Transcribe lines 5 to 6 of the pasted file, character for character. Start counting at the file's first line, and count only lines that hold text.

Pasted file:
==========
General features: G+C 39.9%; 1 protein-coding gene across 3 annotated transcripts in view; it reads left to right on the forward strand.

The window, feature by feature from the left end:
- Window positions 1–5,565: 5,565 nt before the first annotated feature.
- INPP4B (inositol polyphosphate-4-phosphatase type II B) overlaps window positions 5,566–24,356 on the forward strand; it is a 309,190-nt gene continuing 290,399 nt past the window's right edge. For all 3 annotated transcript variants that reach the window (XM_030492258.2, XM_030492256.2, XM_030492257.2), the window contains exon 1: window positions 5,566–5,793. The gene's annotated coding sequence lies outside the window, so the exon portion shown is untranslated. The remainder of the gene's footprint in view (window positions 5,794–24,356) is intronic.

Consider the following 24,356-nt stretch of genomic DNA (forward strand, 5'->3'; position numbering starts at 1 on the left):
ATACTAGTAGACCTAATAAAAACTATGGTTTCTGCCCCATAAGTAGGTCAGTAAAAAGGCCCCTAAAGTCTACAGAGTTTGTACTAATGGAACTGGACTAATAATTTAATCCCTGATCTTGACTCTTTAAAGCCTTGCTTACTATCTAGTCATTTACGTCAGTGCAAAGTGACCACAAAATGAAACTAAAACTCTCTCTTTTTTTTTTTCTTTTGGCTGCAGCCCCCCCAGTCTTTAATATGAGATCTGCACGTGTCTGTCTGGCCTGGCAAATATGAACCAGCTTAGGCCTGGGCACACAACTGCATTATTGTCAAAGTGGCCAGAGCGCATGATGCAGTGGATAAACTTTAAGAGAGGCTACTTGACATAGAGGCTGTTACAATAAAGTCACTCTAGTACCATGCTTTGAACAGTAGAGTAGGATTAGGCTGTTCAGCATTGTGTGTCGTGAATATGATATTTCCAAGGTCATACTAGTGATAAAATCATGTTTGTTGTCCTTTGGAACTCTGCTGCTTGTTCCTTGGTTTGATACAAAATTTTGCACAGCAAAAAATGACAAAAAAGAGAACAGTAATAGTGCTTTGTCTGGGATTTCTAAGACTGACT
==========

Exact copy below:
Consider the following 24,356-nt stretch of genomic DNA (forward strand, 5'->3'; position numbering starts at 1 on the left):
ATACTAGTAGACCTAATAAAAACTATGGTTTCTGCCCCATAAGTAGGTCAGTAAAAAGGCCCCTAAAGTCTACAGAGTTTGTACTAATGGAACTGGACTAATAATTTAATCCCTGATCTTGACTCTTTAAAGCCTTGCTTACTATCTAGTCATTTACGTCAGTGCAAAGTGACCACAAAATGAAACTAAAACTCTCTCTTTTTTTTTTTCTTTTGGCTGCAGCCCCCCCAGTCTTTAATATGAGATCTGCACGTGTCTGTCTGGCCTGGCAAATATGAACCAGCTTAGGCCTGGGCACACAACTGCATTATTGTCAAAGTGGCCAGAGCGCATGATGCAGTGGATAAACTTTAAGAGAGGCTACTTGACATAGAGGCTGTTACAATAAAGTCACTCTAGTACCATGCTTTGAACAGTAGAGTAGGATTAGGCTGTTCAGCATTGTGTGTCGTGAATATGATATTTCCAAGGTCATACTAGTGATAAAATCATGTTTGTTGTCCTTTGGAACTCTGCTGCTTGTTCCTTGGTTTGATACAAAATTTTGCACAGCAAAAAATGACAAAAAAGAGAACAGTAATAGTGCTTTGTCTGGGATTTCTAAGACTGACT